Driving our V40 is a bit like playing Atari in the 1980s
We know the V40 Cross Country is more of an embellished hatchback than, say, a talented off-roader like the Subaru XV. The Cross Country rides only slightly higher off the ground than the standard V40, but this does give it a marginally softer ride, which is perfect for gravel travel. So that’s what we did.
On a rainy Friday we set off from Johannesburg to a cottage in the Vredefort Dome area, between Potch and Parys. I had planned to evade it, but thanks to my poor navigation skills we found ourselves on the dreaded N12 west. On a Friday afternoon this road is beset by cars, trucks, taxis and general lawlessness. To make it worse the roadworks were still going and the surface was wet. Adrenaline was running through my veins, and not in a pleasant way.
Every V40 is built with City Safety as standard, so the car will brake automatically if the driver doesn’t notice a vehicle suddenly stopping in front of him, at speeds below 50 km/h. Eight airbags are standard equipment too. These features definitely add peace of mind, but to our car Volvo South Africa had added extra driver aids for even more safety.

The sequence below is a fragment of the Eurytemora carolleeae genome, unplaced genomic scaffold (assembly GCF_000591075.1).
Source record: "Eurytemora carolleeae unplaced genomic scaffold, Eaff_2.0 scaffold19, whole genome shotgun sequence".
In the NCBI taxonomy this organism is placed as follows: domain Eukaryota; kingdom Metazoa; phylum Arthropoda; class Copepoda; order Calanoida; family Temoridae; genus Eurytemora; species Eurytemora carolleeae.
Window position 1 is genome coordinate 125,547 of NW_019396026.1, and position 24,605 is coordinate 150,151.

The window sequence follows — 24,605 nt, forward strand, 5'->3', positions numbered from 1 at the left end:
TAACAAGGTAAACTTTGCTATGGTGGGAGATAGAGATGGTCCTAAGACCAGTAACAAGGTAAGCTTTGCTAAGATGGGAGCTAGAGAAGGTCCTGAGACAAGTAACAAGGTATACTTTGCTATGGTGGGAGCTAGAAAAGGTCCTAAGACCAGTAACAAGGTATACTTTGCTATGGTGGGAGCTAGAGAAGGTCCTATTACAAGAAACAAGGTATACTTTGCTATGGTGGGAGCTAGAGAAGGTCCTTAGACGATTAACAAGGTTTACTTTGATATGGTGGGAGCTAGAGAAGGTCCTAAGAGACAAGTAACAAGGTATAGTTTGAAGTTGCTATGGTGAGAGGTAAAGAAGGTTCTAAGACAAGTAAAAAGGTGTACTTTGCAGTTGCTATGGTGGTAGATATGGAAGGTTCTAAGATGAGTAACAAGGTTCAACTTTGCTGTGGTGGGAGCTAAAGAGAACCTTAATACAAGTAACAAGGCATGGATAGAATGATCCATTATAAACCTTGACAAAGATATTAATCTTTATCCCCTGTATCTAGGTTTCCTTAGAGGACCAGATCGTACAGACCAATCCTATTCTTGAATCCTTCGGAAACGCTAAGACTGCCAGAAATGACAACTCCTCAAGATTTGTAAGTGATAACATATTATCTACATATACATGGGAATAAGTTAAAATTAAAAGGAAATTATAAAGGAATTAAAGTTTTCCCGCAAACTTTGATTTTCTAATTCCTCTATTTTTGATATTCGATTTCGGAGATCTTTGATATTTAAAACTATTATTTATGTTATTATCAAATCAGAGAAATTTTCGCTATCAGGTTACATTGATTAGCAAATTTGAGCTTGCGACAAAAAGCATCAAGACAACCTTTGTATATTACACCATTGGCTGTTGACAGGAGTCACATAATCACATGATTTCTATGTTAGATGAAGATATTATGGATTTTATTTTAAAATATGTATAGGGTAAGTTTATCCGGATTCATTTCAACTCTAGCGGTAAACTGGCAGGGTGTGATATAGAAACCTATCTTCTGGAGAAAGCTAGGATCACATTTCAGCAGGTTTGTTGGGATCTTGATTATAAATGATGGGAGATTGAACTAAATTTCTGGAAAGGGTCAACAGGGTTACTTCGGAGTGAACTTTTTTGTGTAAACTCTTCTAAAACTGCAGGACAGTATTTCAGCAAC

One of these reminds me of the first home video game, Atari Pong, which was a very basic arcade version of table tennis. Each player has a “ping-pong bat”, with player one’s on the left of the screen and player two’s on the right. The object was to hit the ball (a tiny square) past the other player’s bat. The bats were nothing more than tall rectangles in white, on a black background. Like broken lines on tar. To defend or hit you would simply place your bat in the way of the moving ball. When it reaches the bat, it bounces back towards the other player.
Now in Volvo’s version of Pong the car is the little white ball and the lines on either side of the lane are the bats. You might be wondering how the heck this will work. Well, the V40 has cameras that watch the lines. It knows when you’re moving too close. Crossing the line unintentionally could kill you and an oncoming occupant, so the car makes the steering wheel vibrate to warn you or it actually turns it to pilot the car back to the middle of the lane. This only happens if the driver doesn’t use his indicator.
This means you can literally let go of the steering wheel and the car will move from left to right or vice versa when the road curves gently. This function can be deactivated by pressing a button and it won’t ever fight with you if you have to perform an evasive manoeuvre. Also, it only works if the lines are there.
So I didn’t drive to Potchefstroom only occasionally touching the steering wheel, but this is another important arrow in the Volvo’s amazing safety quiver. And, thanks to its sure-footedness and good traction on wet gravel roads, we had a fun, relaxed weekend after all.
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